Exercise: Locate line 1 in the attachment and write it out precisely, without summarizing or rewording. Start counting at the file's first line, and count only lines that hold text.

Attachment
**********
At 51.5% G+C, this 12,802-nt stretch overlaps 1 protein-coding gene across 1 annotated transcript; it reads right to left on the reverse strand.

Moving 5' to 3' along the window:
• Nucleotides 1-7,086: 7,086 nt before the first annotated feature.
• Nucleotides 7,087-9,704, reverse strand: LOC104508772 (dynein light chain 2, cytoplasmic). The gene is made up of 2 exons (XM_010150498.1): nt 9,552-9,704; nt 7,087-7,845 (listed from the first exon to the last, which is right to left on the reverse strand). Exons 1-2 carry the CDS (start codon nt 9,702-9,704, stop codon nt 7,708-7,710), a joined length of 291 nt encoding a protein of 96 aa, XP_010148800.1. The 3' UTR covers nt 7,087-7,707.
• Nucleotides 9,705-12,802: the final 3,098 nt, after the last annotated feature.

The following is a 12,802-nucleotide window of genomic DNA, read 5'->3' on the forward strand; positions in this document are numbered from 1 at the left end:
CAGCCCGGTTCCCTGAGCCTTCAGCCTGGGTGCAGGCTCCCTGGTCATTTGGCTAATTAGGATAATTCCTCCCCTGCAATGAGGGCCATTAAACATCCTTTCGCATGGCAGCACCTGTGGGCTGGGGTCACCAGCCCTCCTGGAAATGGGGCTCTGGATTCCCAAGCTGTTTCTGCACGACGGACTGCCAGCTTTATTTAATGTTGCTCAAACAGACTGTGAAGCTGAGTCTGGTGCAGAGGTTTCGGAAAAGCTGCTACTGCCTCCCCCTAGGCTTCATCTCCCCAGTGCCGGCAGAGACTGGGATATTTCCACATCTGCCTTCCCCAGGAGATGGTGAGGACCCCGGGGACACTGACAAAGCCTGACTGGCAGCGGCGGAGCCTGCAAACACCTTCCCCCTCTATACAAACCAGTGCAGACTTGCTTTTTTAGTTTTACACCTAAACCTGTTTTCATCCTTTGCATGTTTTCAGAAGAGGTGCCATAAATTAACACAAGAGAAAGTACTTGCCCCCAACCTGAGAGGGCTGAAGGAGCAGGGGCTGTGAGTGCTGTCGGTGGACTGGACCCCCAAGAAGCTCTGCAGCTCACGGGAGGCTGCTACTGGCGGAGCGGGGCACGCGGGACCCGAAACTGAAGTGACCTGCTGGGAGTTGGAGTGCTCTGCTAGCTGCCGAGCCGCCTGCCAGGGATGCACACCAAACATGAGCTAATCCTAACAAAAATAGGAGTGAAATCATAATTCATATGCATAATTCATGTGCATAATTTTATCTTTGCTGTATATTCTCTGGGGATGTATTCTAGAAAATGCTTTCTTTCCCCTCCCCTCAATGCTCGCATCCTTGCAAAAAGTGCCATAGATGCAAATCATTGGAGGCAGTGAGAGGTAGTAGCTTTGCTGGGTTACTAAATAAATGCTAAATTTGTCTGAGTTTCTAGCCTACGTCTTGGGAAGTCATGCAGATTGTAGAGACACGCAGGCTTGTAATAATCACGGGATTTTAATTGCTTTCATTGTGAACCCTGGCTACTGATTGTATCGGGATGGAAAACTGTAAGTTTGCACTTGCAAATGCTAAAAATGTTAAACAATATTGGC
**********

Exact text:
At 51.5% G+C, this 12,802-nt stretch overlaps 1 protein-coding gene across 1 annotated transcript; it reads right to left on the reverse strand.